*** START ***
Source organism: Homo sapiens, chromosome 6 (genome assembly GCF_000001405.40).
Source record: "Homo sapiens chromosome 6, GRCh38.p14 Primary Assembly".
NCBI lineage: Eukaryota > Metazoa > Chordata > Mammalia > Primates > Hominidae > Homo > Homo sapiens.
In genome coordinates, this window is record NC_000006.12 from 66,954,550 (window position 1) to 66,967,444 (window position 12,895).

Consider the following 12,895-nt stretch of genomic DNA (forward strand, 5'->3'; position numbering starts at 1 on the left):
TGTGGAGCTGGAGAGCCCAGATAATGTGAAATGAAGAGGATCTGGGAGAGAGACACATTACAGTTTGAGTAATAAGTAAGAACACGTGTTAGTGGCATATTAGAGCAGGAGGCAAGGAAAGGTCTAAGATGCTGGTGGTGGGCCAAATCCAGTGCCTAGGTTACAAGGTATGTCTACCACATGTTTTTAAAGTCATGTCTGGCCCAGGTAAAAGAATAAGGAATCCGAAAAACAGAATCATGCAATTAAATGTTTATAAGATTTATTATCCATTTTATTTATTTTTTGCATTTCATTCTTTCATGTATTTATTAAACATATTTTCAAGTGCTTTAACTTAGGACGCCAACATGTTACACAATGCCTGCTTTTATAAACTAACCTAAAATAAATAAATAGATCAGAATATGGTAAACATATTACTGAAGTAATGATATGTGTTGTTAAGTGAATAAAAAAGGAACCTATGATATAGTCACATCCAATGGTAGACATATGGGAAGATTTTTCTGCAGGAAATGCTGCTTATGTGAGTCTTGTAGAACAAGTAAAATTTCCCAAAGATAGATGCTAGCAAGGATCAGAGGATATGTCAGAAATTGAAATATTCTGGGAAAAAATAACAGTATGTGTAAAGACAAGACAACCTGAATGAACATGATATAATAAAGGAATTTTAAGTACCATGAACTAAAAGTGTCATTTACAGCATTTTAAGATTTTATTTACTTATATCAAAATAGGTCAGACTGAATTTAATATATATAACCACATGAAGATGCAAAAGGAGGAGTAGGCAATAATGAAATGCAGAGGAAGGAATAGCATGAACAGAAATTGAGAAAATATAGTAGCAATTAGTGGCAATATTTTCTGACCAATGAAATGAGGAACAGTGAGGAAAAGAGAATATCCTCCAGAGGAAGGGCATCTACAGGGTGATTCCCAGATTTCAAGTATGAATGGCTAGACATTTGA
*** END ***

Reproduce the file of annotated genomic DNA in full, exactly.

Source organism: Homo sapiens, chromosome 6 (genome assembly GCF_000001405.40).
Source record: "Homo sapiens chromosome 6, GRCh38.p14 Primary Assembly".
NCBI lineage: Eukaryota > Metazoa > Chordata > Mammalia > Primates > Hominidae > Homo > Homo sapiens.
In genome coordinates, this window is record NC_000006.12 from 66,954,550 (window position 1) to 66,967,444 (window position 12,895).

Consider the following 12,895-nt stretch of genomic DNA (forward strand, 5'->3'; position numbering starts at 1 on the left):
TGTGGAGCTGGAGAGCCCAGATAATGTGAAATGAAGAGGATCTGGGAGAGAGACACATTACAGTTTGAGTAATAAGTAAGAACACGTGTTAGTGGCATATTAGAGCAGGAGGCAAGGAAAGGTCTAAGATGCTGGTGGTGGGCCAAATCCAGTGCCTAGGTTACAAGGTATGTCTACCACATGTTTTTAAAGTCATGTCTGGCCCAGGTAAAAGAATAAGGAATCCGAAAAACAGAATCATGCAATTAAATGTTTATAAGATTTATTATCCATTTTATTTATTTTTTGCATTTCATTCTTTCATGTATTTATTAAACATATTTTCAAGTGCTTTAACTTAGGACGCCAACATGTTACACAATGCCTGCTTTTATAAACTAACCTAAAATAAATAAATAGATCAGAATATGGTAAACATATTACTGAAGTAATGATATGTGTTGTTAAGTGAATAAAAAAGGAACCTATGATATAGTCACATCCAATGGTAGACATATGGGAAGATTTTTCTGCAGGAAATGCTGCTTATGTGAGTCTTGTAGAACAAGTAAAATTTCCCAAAGATAGATGCTAGCAAGGATCAGAGGATATGTCAGAAATTGAAATATTCTGGGAAAAAATAACAGTATGTGTAAAGACAAGACAACCTGAATGAACATGATATAATAAAGGAATTTTAAGTACCATGAACTAAAAGTGTCATTTACAGCATTTTAAGATTTTATTTACTTATATCAAAATAGGTCAGACTGAATTTAATATATATAACCACATGAAGATGCAAAAGGAGGAGTAGGCAATAATGAAATGCAGAGGAAGGAATAGCATGAACAGAAATTGAGAAAATATAGTAGCAATTAGTGGCAATATTTTCTGACCAATGAAATGAGGAACAGTGAGGAAAAGAGAATATCCTCCAGAGGAAGGGCATCTACAGGGTGATTCCCAGATTTCAAGTATGAATGGCTAGACATTTGA